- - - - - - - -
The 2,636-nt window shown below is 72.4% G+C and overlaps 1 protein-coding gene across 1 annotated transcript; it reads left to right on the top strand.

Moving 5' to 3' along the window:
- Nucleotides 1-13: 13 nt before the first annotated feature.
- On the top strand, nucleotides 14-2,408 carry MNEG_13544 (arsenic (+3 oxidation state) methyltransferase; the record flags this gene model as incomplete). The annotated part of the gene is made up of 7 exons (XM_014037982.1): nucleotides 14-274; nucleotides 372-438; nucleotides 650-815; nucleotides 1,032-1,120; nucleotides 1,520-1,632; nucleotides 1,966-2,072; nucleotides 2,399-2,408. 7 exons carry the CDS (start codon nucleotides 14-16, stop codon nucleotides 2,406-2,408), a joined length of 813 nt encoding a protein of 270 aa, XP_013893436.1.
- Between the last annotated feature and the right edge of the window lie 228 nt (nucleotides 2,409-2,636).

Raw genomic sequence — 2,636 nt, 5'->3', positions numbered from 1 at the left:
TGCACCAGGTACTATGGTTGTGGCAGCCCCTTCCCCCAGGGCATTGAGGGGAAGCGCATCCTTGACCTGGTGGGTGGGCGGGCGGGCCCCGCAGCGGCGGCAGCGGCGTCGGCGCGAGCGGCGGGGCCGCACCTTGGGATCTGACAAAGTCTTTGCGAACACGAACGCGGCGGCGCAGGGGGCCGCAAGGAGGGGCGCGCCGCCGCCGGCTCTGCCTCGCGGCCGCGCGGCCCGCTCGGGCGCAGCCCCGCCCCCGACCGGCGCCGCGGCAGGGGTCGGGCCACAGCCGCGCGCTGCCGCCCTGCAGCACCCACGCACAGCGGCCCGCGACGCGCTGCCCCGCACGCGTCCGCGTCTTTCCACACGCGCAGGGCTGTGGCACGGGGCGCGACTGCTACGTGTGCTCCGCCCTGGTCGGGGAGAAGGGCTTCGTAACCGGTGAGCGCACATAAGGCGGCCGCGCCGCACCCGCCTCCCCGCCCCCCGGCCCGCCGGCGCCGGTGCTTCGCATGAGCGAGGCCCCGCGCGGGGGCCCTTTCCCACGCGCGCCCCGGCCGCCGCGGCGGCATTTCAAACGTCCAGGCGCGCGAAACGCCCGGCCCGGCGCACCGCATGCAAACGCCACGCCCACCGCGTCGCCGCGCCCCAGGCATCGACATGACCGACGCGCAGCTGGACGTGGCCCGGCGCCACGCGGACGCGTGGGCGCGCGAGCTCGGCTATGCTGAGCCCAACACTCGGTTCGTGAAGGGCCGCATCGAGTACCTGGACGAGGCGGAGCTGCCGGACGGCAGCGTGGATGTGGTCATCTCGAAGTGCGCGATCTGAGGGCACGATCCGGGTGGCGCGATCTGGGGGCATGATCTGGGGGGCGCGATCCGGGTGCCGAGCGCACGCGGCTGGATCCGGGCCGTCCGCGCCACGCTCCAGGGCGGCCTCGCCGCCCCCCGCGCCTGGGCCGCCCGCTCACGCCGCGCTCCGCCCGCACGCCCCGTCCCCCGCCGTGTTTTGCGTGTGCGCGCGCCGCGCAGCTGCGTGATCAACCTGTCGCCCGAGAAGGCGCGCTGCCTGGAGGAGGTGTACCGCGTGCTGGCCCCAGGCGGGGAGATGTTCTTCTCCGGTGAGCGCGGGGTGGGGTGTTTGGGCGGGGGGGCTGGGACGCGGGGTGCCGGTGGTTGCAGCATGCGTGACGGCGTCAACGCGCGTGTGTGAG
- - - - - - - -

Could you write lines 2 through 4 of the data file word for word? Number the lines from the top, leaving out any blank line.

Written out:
Moving 5' to 3' along the window:
- Nucleotides 1-13: 13 nt before the first annotated feature.
- On the top strand, nucleotides 14-2,408 carry MNEG_13544 (arsenic (+3 oxidation state) methyltransferase; the record flags this gene model as incomplete). The annotated part of the gene is made up of 7 exons (XM_014037982.1): nucleotides 14-274; nucleotides 372-438; nucleotides 650-815; nucleotides 1,032-1,120; nucleotides 1,520-1,632; nucleotides 1,966-2,072; nucleotides 2,399-2,408. 7 exons carry the CDS (start codon nucleotides 14-16, stop codon nucleotides 2,406-2,408), a joined length of 813 nt encoding a protein of 270 aa, XP_013893436.1.